Limbaugh Lesson: Follow the Money and the Media
KEN: Something just happened — and this from our friend James O’Keefe over at Project Veritas — senior ABC News reporter revealed that top bosses spiked news important to voters — now, listen to this — and we’re gonna share some more details of this coming up. But this is what’s fascinating. The bosses did not see an upside, according to an undercover reporter from James O’Keefe at ABC. Now, this happened with covid. This happened with Wuhan. This happens with a lot of things that the Democrats have on their agenda.
For example, ABC refused to acknowledge Trump’s successes. One of the producers in the undercover investigation said, “We also don’t give him credit for things he does do, and our bosses don’t see an upside to reporting any of it.” Now, if that’s your news organization, I’m sorry, you’ve been hoodwinked probably for about half a century. Here’s Rush.
RUSH: Believe me. I think if you want to find out what’s wrong in America, do two things. Follow the money and then follow the media. And by that, I mean, look at what people will do for media attention. And it’s worse than it’s ever been. In fact, folks, I’m gonna jump the gun here. I’ve been actually preparing — if I were writing a book, which I’m not, this would be a chapter, and I’ve been trying to analyze the poisonous — and it’s not a conspiracy. It’s just the evolution of our society and culture.
Everything is media now. Everybody does everything, most everybody, while also calculating the media reaction to it. Let me explain when things were different, and let me use sports as the example. Back in the — and this is not old fuddy-duddy stuff. This is historical context.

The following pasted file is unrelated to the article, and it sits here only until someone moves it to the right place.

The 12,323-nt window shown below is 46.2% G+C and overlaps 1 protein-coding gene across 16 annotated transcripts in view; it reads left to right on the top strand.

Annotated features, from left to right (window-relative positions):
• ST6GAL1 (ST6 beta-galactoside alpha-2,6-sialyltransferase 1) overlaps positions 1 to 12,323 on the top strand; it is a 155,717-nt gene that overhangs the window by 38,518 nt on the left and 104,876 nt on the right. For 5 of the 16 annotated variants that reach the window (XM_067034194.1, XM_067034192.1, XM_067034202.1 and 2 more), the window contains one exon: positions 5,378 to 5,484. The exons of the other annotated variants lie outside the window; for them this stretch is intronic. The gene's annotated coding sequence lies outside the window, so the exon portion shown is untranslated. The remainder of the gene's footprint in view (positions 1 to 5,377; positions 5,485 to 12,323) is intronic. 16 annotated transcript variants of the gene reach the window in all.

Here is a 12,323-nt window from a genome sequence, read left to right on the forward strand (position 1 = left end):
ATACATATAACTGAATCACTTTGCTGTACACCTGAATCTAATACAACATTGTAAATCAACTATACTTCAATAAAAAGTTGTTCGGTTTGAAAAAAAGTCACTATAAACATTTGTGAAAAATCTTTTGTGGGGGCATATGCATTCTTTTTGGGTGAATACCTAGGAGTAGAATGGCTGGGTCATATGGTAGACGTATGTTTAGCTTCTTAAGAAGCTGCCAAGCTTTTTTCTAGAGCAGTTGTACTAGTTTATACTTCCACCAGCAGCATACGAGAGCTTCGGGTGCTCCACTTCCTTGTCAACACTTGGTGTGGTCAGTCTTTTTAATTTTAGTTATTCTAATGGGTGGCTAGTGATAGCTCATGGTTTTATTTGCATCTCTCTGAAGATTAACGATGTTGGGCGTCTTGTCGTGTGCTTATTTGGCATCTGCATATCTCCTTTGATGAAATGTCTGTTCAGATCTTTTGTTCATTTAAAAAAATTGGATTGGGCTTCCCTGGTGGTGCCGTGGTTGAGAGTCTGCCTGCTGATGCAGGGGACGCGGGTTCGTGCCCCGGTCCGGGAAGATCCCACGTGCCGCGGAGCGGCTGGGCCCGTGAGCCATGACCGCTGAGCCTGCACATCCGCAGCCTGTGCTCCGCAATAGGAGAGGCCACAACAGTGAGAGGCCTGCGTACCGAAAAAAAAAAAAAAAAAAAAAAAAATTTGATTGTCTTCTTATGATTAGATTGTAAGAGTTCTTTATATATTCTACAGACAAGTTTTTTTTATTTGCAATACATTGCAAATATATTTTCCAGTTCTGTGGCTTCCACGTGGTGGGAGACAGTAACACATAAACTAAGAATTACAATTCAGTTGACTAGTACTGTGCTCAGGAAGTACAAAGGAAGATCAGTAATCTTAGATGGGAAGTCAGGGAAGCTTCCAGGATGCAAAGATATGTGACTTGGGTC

There was a time when athletes, professional athletes, played the game to play the game, and they were not even conscious of the media. I mean, they knew the press box was filled with writers and so forth, but they went out to play the game and they lived their lives without any thought of what the media would say or do or any of that. It was not on anybody’s mind.
Many CEOs, many businesspeople, the media was always there, but it was not, the media was never a dominant factor in determining practically everything someone did. Today it is for a lot of people. And I’m still not making this clear. And that’s why I’ve been spending time trying to write it down. It goes deeper than just trying to be noticed. It leads to all kinds of insincerity. It leads to lack of substance replaced by behavior that will get noticed. And there’s value in getting noticed no matter what you get noticed for. That’s not new.
I mean, the old adage, “I don’t care what you say about me as long as you spell my name right” has been around forever. What is new — relatively new — and I don’t mean new yesterday — but what’s relatively new is that the large number of substantive things that are done, not for the reasons that you would think — good decision, bad decision, what’s the objective, how do we get it, if the media finds out, they find out, if they don’t, they don’t, but the media and what they’re thinking is not even a factor in the circumstances I’m talking about.
That’s not the case in so much today. Everything, everything that most anybody does, especially in politics, is done, is calculated, is executed, is performed with a desired media reaction in mind. And in my mind that corrupts. Take your average American street corner, whatever goes on there goes on. Put a camera there. Everything changes when people know the camera’s there. And there’s a camera on every corner in every room in every city in every place in Washington. End of Transcript,